Nanoscale bright beacons
What is it about?
In this work a simple strategy (emulsion polymerization) has been to make nanometer sized fluorescent nanoparticles (12-18nm radius) in a single step reaction from some cheap commodity starting materials. These particles contain the dithiomaleimide (DTM) fluorophore and display super-bright emission of green light, with a long fluorescence lifetime of ca. 25ns. We show that these nanoparticle contrast agents outperform a commonly used alternative for quantitative imaging.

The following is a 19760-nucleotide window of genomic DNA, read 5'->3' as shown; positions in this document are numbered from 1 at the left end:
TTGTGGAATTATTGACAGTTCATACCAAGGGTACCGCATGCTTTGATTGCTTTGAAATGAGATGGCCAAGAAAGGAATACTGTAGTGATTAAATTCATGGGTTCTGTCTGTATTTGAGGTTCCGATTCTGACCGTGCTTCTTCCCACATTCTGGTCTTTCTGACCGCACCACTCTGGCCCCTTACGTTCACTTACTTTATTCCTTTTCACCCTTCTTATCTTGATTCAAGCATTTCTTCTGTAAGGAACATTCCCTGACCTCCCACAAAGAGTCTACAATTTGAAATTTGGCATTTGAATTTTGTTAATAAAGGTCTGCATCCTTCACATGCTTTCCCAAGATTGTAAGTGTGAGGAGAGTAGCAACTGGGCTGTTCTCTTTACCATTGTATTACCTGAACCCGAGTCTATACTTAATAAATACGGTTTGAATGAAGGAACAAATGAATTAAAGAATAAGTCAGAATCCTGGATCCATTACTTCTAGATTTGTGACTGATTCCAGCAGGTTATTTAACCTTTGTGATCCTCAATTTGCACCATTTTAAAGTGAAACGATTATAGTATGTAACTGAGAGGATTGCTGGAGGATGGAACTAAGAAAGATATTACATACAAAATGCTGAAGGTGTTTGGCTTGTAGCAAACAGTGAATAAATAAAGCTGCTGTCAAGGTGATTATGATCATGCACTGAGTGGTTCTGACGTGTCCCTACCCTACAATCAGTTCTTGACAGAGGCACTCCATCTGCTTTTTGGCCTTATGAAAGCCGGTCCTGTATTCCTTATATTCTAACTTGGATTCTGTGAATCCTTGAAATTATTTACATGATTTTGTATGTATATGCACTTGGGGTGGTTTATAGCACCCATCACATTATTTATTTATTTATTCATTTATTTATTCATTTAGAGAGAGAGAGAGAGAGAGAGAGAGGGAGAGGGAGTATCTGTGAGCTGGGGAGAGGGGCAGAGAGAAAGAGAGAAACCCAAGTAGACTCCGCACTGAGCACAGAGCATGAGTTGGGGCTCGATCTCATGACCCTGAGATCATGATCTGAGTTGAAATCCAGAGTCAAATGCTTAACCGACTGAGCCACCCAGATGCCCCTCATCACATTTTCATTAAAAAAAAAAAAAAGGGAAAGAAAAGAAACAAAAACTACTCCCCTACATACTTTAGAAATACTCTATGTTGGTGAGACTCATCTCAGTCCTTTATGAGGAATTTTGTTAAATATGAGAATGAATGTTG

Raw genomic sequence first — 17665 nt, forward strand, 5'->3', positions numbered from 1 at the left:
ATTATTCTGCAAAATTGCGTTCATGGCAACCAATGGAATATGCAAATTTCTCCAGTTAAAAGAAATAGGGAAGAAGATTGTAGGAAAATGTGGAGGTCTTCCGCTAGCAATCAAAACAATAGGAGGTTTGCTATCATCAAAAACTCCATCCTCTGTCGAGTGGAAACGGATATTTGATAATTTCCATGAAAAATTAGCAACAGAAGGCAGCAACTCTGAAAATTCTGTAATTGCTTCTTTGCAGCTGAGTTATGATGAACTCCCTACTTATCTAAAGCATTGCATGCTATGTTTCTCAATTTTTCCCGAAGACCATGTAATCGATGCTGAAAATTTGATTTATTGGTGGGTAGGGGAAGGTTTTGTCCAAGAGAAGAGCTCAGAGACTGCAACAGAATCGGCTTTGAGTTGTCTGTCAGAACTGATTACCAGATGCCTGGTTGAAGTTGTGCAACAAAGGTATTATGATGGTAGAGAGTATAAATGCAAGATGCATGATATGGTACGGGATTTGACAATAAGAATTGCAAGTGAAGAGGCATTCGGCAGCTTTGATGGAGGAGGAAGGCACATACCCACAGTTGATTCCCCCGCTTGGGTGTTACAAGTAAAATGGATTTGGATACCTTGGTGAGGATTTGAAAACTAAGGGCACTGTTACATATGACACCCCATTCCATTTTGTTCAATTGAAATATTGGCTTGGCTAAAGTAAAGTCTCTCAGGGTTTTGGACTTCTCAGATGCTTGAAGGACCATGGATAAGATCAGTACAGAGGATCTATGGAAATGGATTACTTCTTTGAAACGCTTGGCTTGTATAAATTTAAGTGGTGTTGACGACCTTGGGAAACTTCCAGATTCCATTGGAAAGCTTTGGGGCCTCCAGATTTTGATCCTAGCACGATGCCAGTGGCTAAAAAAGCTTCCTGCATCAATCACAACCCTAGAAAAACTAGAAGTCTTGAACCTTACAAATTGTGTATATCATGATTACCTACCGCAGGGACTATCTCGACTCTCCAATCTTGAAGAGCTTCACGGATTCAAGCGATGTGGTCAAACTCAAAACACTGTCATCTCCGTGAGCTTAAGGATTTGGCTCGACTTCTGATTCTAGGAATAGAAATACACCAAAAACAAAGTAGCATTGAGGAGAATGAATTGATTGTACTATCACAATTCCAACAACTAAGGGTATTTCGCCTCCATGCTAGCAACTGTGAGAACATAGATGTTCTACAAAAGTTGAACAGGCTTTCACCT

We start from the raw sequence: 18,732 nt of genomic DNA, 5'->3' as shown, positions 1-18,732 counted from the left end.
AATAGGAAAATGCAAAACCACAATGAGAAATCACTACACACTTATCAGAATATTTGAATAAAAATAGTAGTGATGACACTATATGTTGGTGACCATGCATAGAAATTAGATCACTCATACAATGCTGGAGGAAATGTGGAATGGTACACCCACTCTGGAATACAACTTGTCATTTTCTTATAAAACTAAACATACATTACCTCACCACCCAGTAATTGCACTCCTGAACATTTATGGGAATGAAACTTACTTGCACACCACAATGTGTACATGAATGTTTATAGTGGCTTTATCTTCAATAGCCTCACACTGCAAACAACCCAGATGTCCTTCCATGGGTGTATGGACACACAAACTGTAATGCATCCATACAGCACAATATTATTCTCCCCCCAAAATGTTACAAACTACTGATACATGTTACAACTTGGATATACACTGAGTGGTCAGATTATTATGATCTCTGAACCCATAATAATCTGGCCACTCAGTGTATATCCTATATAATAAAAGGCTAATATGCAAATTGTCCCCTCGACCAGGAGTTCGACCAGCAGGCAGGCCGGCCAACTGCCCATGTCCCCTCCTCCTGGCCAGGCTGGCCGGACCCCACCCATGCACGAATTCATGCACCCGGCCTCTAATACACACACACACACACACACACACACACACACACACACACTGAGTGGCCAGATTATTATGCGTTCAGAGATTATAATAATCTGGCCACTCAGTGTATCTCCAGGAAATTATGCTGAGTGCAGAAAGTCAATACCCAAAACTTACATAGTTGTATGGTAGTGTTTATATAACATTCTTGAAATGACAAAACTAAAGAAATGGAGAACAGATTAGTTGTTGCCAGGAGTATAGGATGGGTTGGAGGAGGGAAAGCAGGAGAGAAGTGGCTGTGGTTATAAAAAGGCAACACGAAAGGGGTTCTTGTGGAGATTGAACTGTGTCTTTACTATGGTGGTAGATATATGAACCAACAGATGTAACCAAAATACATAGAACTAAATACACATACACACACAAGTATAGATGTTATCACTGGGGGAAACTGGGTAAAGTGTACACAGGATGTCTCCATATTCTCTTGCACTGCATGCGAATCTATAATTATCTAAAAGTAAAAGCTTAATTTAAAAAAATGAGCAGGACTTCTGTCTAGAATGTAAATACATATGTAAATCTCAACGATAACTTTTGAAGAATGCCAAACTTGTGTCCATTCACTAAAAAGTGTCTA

Why is it important?
These fluorescent contrast agents have the potential to be widely used in biological imaging (in vitro and in vivo). They show quantitative emission (brightness proportional to amount of agent), are compatible with commercial microscope setups (FITC-like emission), and their long fluorescence lifetimes mean they outshine cell's background fluorescence. Furthermore, the simple strategy used gives the potential for industrial scale nanoparticle fabrication.
The following have contributed to this page: Dr Mathew Robin
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